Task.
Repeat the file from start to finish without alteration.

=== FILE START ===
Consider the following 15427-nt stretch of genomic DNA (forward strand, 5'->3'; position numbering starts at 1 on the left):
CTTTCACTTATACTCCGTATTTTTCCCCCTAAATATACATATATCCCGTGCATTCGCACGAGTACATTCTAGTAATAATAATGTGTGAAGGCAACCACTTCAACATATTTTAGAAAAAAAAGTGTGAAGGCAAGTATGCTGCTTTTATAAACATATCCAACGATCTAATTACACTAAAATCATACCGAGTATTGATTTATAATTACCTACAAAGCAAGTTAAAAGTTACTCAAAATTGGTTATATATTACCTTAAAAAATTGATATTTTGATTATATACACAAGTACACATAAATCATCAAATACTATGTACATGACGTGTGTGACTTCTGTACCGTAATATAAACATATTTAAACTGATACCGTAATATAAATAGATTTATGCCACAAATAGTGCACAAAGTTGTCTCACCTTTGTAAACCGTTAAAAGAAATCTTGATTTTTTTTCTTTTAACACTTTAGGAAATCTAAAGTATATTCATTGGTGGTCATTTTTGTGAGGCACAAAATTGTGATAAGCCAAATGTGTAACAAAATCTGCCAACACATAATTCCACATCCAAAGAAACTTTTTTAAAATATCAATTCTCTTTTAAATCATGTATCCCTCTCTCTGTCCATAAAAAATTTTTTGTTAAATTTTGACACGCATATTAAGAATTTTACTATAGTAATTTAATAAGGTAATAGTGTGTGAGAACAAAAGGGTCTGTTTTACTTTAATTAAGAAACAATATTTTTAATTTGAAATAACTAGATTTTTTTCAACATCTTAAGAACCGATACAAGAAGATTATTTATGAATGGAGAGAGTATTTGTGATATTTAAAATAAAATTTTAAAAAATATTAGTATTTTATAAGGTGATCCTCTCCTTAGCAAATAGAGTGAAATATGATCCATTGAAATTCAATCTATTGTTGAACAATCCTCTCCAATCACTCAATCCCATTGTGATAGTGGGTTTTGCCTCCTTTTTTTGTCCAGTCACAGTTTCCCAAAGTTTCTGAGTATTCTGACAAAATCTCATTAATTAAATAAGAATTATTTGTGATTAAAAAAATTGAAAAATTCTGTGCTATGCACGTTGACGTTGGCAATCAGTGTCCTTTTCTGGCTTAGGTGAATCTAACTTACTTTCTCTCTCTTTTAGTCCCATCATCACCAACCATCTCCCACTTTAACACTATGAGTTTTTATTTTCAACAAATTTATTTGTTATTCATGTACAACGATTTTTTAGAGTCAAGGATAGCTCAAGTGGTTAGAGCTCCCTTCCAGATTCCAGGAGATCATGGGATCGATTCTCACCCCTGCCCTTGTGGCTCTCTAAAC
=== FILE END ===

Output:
Consider the following 15427-nt stretch of genomic DNA (forward strand, 5'->3'; position numbering starts at 1 on the left):
CTTTCACTTATACTCCGTATTTTTCCCCCTAAATATACATATATCCCGTGCATTCGCACGAGTACATTCTAGTAATAATAATGTGTGAAGGCAACCACTTCAACATATTTTAGAAAAAAAAGTGTGAAGGCAAGTATGCTGCTTTTATAAACATATCCAACGATCTAATTACACTAAAATCATACCGAGTATTGATTTATAATTACCTACAAAGCAAGTTAAAAGTTACTCAAAATTGGTTATATATTACCTTAAAAAATTGATATTTTGATTATATACACAAGTACACATAAATCATCAAATACTATGTACATGACGTGTGTGACTTCTGTACCGTAATATAAACATATTTAAACTGATACCGTAATATAAATAGATTTATGCCACAAATAGTGCACAAAGTTGTCTCACCTTTGTAAACCGTTAAAAGAAATCTTGATTTTTTTTCTTTTAACACTTTAGGAAATCTAAAGTATATTCATTGGTGGTCATTTTTGTGAGGCACAAAATTGTGATAAGCCAAATGTGTAACAAAATCTGCCAACACATAATTCCACATCCAAAGAAACTTTTTTAAAATATCAATTCTCTTTTAAATCATGTATCCCTCTCTCTGTCCATAAAAAATTTTTTGTTAAATTTTGACACGCATATTAAGAATTTTACTATAGTAATTTAATAAGGTAATAGTGTGTGAGAACAAAAGGGTCTGTTTTACTTTAATTAAGAAACAATATTTTTAATTTGAAATAACTAGATTTTTTTCAACATCTTAAGAACCGATACAAGAAGATTATTTATGAATGGAGAGAGTATTTGTGATATTTAAAATAAAATTTTAAAAAATATTAGTATTTTATAAGGTGATCCTCTCCTTAGCAAATAGAGTGAAATATGATCCATTGAAATTCAATCTATTGTTGAACAATCCTCTCCAATCACTCAATCCCATTGTGATAGTGGGTTTTGCCTCCTTTTTTTGTCCAGTCACAGTTTCCCAAAGTTTCTGAGTATTCTGACAAAATCTCATTAATTAAATAAGAATTATTTGTGATTAAAAAAATTGAAAAATTCTGTGCTATGCACGTTGACGTTGGCAATCAGTGTCCTTTTCTGGCTTAGGTGAATCTAACTTACTTTCTCTCTCTTTTAGTCCCATCATCACCAACCATCTCCCACTTTAACACTATGAGTTTTTATTTTCAACAAATTTATTTGTTATTCATGTACAACGATTTTTTAGAGTCAAGGATAGCTCAAGTGGTTAGAGCTCCCTTCCAGATTCCAGGAGATCATGGGATCGATTCTCACCCCTGCCCTTGTGGCTCTCTAAAC